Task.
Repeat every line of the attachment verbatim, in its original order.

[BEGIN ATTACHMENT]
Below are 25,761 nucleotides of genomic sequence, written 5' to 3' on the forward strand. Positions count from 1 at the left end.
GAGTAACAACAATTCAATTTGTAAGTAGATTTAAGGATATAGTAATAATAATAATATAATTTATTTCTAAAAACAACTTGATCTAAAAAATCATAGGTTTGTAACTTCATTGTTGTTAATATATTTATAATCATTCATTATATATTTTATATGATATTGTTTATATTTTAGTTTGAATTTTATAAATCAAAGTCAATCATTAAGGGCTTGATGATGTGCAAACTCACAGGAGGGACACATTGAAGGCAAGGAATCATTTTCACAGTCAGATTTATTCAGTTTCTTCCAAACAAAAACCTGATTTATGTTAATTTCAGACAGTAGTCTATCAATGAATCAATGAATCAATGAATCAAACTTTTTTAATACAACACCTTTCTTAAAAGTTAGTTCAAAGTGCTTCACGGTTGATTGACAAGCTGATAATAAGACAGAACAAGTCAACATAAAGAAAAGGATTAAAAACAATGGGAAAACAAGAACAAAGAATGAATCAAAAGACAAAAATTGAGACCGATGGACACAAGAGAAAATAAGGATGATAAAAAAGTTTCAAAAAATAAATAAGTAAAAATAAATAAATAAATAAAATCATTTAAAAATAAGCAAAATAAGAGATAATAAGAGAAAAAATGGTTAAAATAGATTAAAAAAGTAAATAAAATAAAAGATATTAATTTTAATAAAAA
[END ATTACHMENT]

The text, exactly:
Below are 25,761 nucleotides of genomic sequence, written 5' to 3' on the forward strand. Positions count from 1 at the left end.
GAGTAACAACAATTCAATTTGTAAGTAGATTTAAGGATATAGTAATAATAATAATATAATTTATTTCTAAAAACAACTTGATCTAAAAAATCATAGGTTTGTAACTTCATTGTTGTTAATATATTTATAATCATTCATTATATATTTTATATGATATTGTTTATATTTTAGTTTGAATTTTATAAATCAAAGTCAATCATTAAGGGCTTGATGATGTGCAAACTCACAGGAGGGACACATTGAAGGCAAGGAATCATTTTCACAGTCAGATTTATTCAGTTTCTTCCAAACAAAAACCTGATTTATGTTAATTTCAGACAGTAGTCTATCAATGAATCAATGAATCAATGAATCAAACTTTTTTAATACAACACCTTTCTTAAAAGTTAGTTCAAAGTGCTTCACGGTTGATTGACAAGCTGATAATAAGACAGAACAAGTCAACATAAAGAAAAGGATTAAAAACAATGGGAAAACAAGAACAAAGAATGAATCAAAAGACAAAAATTGAGACCGATGGACACAAGAGAAAATAAGGATGATAAAAAAGTTTCAAAAAATAAATAAGTAAAAATAAATAAATAAATAAAATCATTTAAAAATAAGCAAAATAAGAGATAATAAGAGAAAAAATGGTTAAAATAGATTAAAAAAGTAAATAAAATAAAAGATATTAATTTTAATAAAAA